Posts in Reading & Writing
Jane Smiley, Narrative, and a Healthy Dose of Self-Doubt

For a few months now, I’ve been picking up and putting down Jane Smiley’s Thirteen Ways of Looking at a Novel. Yesterday, after ruminating on this list of what I read in 2018, and after filling many, many journal pages about this week’s revision goals, I returned again to Thirteen Ways and clicked with something Smiley says in the second chapter, in response to E. M. Forster’s disdain for readers who read for suspense, for “what he seems to think is the lowest common denominator of art”—i.e., “what happened then?”

Narratives are as common as prose; they are the way humans have chosen to pack together events and emotions, happenings in the world and how they make us feel…. Because narrative is so natural, efficient, and ubiquitous, it, like prose, can be used in myriad ways. The time sequence can be abused however the writer wishes to abuse it, because the human tendency, at least in the West, to think in sequence is so strong that the reader will keep track of beginning, middle, and end on her own…. and because the novel requires narrative for organization, it will also be a more or less popular form. It…is, therefore, depending on one’s political and social views, either perennially compromised or perennially inclusive.

It’s that last line that got me. I texted it to a handful of friends who, like me and with me, have been struggling with and debating the merits of so-called “experimental” fiction. A few of us had been lured to the University of Utah’s Ph.D. program by the idea that, finally, we could write how we write and our peers would know how to read our work on its own terms, analyze it, and workshop it productively. A consequence, for instance, of being a verse novelist in a poetry M.F.A. program—which I loved, to be clear—was that I only ever got to workshop up to a few pages/poems at a time. Imagine being in a fiction workshop and needing to pick 1-3 pages from your story or novel to bring in. This is not to say, though, that my lines didn’t get sharper as a result of those same poetry workshops. So anyway, when I was accepted and came to Utah to visit and sat in on a workshop, I knew I’d finally be able to feel like a writer at home in the world among like-beaked friends. A weirdo among weirdos. But then I got here and dove into a comprehensive education on literary history that helped me to bigger-picture contextualize all those seemingly one-off topical literature courses I’d taken in my B.A. and M.A., and by the time my comprehensive exams were behind me I confirmed for myself my long-building suspicion that my definition of “experimental” had been limited, that, in fact, the overwhelming majority of the Classics taught earned the honorific for being, in their own historical moments, wonderfully experimental in their own ways, breaking from traditions and conventions of their day. And some of us, I won’t name names, fell in love with some of those so-called “conventional” novels. Questioned our own writing and began to think less of our own “experiments,” realizing how derivative and egotistical we could seem in a single swoop. As I said above, we are struggling—all still committed to being weirdos, but far less assuredly. And so I texted:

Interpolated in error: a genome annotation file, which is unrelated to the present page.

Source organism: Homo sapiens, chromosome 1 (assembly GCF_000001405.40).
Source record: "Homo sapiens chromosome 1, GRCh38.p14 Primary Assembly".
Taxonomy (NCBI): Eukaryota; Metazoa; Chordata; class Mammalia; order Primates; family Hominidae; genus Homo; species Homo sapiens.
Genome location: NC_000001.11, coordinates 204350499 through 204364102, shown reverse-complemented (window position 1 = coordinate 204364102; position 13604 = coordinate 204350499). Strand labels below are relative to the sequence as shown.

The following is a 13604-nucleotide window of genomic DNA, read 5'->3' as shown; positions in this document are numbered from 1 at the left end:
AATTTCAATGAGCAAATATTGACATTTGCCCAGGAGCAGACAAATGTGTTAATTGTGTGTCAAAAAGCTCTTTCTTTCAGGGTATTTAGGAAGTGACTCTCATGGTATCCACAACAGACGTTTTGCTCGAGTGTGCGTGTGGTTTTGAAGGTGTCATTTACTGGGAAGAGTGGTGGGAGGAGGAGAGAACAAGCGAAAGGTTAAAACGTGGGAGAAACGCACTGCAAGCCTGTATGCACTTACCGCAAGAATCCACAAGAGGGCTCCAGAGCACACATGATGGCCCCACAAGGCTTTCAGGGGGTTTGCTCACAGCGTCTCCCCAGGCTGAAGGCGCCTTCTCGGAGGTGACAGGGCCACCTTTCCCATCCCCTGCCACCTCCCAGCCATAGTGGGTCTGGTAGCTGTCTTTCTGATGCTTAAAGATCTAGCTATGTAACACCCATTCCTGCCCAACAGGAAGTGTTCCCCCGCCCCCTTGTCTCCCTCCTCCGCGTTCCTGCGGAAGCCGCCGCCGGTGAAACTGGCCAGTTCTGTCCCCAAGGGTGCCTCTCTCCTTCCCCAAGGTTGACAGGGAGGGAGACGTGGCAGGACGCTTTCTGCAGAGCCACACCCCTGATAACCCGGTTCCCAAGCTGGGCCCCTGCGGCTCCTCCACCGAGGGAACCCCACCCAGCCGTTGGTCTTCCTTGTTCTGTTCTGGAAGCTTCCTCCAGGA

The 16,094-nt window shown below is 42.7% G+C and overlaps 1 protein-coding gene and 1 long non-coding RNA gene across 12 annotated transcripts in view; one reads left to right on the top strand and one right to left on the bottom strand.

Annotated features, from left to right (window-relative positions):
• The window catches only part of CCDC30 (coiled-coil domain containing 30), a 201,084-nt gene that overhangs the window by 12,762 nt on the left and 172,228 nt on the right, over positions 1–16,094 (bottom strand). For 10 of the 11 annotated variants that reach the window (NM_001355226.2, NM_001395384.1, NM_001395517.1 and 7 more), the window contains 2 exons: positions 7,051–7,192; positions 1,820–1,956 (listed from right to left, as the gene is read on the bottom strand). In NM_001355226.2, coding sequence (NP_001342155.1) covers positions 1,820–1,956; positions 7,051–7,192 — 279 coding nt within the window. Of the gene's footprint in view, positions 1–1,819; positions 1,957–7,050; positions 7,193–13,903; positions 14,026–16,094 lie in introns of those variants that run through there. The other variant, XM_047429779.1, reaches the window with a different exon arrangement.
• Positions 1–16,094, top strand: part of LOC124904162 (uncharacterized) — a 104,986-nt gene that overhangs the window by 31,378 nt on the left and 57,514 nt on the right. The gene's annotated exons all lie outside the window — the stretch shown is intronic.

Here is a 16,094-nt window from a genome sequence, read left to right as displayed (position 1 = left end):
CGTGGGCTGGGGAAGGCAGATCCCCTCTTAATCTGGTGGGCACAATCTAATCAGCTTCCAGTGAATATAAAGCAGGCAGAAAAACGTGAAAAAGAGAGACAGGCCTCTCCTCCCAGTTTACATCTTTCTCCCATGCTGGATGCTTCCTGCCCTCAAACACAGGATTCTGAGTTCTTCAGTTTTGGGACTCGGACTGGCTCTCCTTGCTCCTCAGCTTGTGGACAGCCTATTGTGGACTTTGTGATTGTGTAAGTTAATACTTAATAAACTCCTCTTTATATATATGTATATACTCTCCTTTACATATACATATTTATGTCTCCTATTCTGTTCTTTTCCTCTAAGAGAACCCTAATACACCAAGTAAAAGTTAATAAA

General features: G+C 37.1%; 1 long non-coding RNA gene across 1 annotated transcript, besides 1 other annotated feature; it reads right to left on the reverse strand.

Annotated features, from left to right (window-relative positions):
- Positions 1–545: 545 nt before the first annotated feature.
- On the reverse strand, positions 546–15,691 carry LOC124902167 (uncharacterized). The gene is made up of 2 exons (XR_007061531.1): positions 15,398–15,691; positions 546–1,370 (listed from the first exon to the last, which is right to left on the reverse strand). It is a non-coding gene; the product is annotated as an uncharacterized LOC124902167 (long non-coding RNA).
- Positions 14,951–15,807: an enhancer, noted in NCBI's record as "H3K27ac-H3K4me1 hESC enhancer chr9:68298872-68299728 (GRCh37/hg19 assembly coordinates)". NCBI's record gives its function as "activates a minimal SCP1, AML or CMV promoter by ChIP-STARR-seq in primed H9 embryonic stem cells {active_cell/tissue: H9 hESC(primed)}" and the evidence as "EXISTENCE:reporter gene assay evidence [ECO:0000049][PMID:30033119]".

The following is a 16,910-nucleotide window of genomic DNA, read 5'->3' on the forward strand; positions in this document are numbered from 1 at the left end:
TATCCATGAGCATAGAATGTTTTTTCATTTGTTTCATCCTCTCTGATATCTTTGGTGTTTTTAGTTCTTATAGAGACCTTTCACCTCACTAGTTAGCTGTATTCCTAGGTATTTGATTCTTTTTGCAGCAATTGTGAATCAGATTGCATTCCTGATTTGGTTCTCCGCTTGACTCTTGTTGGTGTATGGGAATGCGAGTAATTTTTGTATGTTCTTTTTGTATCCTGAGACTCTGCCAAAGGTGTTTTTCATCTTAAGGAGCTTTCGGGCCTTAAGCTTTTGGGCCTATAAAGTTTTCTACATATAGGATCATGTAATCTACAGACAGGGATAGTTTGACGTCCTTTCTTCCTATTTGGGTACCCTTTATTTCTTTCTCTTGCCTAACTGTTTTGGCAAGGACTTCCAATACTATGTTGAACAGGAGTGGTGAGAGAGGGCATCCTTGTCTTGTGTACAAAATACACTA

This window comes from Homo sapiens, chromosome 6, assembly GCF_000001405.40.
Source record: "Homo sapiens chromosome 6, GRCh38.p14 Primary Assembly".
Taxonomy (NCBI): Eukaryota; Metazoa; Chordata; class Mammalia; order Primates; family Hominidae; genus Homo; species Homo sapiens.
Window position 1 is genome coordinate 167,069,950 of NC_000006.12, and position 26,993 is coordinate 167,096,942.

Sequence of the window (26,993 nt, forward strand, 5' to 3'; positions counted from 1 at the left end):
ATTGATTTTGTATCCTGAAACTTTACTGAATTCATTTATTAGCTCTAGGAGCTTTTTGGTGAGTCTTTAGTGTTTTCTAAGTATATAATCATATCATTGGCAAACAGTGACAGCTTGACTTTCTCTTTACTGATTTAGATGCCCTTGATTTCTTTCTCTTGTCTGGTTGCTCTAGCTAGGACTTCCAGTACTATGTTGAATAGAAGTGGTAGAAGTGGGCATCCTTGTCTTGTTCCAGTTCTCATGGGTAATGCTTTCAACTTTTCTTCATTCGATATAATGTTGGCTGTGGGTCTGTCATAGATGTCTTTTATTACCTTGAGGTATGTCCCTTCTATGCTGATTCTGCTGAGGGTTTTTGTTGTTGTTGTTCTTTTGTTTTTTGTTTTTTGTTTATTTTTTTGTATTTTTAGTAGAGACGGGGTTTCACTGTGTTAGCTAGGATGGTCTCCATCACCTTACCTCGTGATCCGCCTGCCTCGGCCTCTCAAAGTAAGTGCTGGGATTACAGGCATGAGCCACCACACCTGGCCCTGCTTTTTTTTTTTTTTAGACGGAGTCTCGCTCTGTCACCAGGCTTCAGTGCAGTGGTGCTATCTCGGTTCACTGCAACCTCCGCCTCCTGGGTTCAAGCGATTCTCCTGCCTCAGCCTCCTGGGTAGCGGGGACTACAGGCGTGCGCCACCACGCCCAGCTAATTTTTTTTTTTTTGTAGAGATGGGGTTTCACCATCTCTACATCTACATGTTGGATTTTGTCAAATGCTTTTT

I’m reading Jane Smiley and she argues that popular novels don’t insist on a hierarchy of readership, don’t exclude any kinds of readers (people who just want a good story, etc) and depending on who you are, you either view such novels as “perennially compromised or perennially inclusive.” I like that.

And the responses I got were: “Same!” and “Me too!” and “I like it a lot,” etc.